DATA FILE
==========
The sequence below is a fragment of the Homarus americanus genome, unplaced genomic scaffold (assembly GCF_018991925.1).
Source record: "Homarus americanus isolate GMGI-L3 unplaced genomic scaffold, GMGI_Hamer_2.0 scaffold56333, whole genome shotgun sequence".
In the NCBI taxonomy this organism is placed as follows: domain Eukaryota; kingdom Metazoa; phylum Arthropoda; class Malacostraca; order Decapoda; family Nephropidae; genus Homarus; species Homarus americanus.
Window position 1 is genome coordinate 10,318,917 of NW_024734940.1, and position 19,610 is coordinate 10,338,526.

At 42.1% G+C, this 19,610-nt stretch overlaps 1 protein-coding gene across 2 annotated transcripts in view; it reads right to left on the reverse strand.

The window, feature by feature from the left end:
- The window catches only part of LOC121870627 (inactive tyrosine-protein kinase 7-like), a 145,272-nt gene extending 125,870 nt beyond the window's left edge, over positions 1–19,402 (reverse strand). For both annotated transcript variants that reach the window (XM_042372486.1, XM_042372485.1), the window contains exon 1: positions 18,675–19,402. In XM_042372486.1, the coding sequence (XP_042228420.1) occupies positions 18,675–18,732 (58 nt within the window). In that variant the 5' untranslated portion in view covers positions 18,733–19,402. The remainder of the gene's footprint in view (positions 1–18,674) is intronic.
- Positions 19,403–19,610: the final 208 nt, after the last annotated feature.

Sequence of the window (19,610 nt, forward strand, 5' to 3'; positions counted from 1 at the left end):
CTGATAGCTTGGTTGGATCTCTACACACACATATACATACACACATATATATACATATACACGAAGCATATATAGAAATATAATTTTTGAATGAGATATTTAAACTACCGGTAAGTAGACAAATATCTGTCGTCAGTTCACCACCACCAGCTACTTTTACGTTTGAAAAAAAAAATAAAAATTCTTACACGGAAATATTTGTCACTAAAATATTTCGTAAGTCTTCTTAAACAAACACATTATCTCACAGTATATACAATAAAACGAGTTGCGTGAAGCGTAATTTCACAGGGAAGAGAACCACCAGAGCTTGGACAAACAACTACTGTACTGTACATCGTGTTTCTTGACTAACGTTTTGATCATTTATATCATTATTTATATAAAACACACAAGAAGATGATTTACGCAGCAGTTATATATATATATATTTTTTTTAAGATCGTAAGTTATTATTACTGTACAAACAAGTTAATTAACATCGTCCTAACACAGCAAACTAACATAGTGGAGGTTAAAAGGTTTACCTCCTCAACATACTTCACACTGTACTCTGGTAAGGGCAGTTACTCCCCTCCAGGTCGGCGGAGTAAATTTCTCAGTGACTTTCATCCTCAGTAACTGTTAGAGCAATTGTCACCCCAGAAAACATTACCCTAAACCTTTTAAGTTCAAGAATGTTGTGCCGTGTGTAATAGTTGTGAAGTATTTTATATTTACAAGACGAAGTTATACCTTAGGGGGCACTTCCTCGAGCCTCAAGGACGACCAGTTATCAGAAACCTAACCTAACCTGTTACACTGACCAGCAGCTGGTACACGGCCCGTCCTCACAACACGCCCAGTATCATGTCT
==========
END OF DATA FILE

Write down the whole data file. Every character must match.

The sequence below is a fragment of the Homarus americanus genome, unplaced genomic scaffold (assembly GCF_018991925.1).
Source record: "Homarus americanus isolate GMGI-L3 unplaced genomic scaffold, GMGI_Hamer_2.0 scaffold56333, whole genome shotgun sequence".
In the NCBI taxonomy this organism is placed as follows: domain Eukaryota; kingdom Metazoa; phylum Arthropoda; class Malacostraca; order Decapoda; family Nephropidae; genus Homarus; species Homarus americanus.
Window position 1 is genome coordinate 10,318,917 of NW_024734940.1, and position 19,610 is coordinate 10,338,526.

At 42.1% G+C, this 19,610-nt stretch overlaps 1 protein-coding gene across 2 annotated transcripts in view; it reads right to left on the reverse strand.

The window, feature by feature from the left end:
- The window catches only part of LOC121870627 (inactive tyrosine-protein kinase 7-like), a 145,272-nt gene extending 125,870 nt beyond the window's left edge, over positions 1–19,402 (reverse strand). For both annotated transcript variants that reach the window (XM_042372486.1, XM_042372485.1), the window contains exon 1: positions 18,675–19,402. In XM_042372486.1, the coding sequence (XP_042228420.1) occupies positions 18,675–18,732 (58 nt within the window). In that variant the 5' untranslated portion in view covers positions 18,733–19,402. The remainder of the gene's footprint in view (positions 1–18,674) is intronic.
- Positions 19,403–19,610: the final 208 nt, after the last annotated feature.

Sequence of the window (19,610 nt, forward strand, 5' to 3'; positions counted from 1 at the left end):
CTGATAGCTTGGTTGGATCTCTACACACACATATACATACACACATATATATACATATACACGAAGCATATATAGAAATATAATTTTTGAATGAGATATTTAAACTACCGGTAAGTAGACAAATATCTGTCGTCAGTTCACCACCACCAGCTACTTTTACGTTTGAAAAAAAAAATAAAAATTCTTACACGGAAATATTTGTCACTAAAATATTTCGTAAGTCTTCTTAAACAAACACATTATCTCACAGTATATACAATAAAACGAGTTGCGTGAAGCGTAATTTCACAGGGAAGAGAACCACCAGAGCTTGGACAAACAACTACTGTACTGTACATCGTGTTTCTTGACTAACGTTTTGATCATTTATATCATTATTTATATAAAACACACAAGAAGATGATTTACGCAGCAGTTATATATATATATATTTTTTTTAAGATCGTAAGTTATTATTACTGTACAAACAAGTTAATTAACATCGTCCTAACACAGCAAACTAACATAGTGGAGGTTAAAAGGTTTACCTCCTCAACATACTTCACACTGTACTCTGGTAAGGGCAGTTACTCCCCTCCAGGTCGGCGGAGTAAATTTCTCAGTGACTTTCATCCTCAGTAACTGTTAGAGCAATTGTCACCCCAGAAAACATTACCCTAAACCTTTTAAGTTCAAGAATGTTGTGCCGTGTGTAATAGTTGTGAAGTATTTTATATTTACAAGACGAAGTTATACCTTAGGGGGCACTTCCTCGAGCCTCAAGGACGACCAGTTATCAGAAACCTAACCTAACCTGTTACACTGACCAGCAGCTGGTACACGGCCCGTCCTCACAACACGCCCAGTATCATGTCT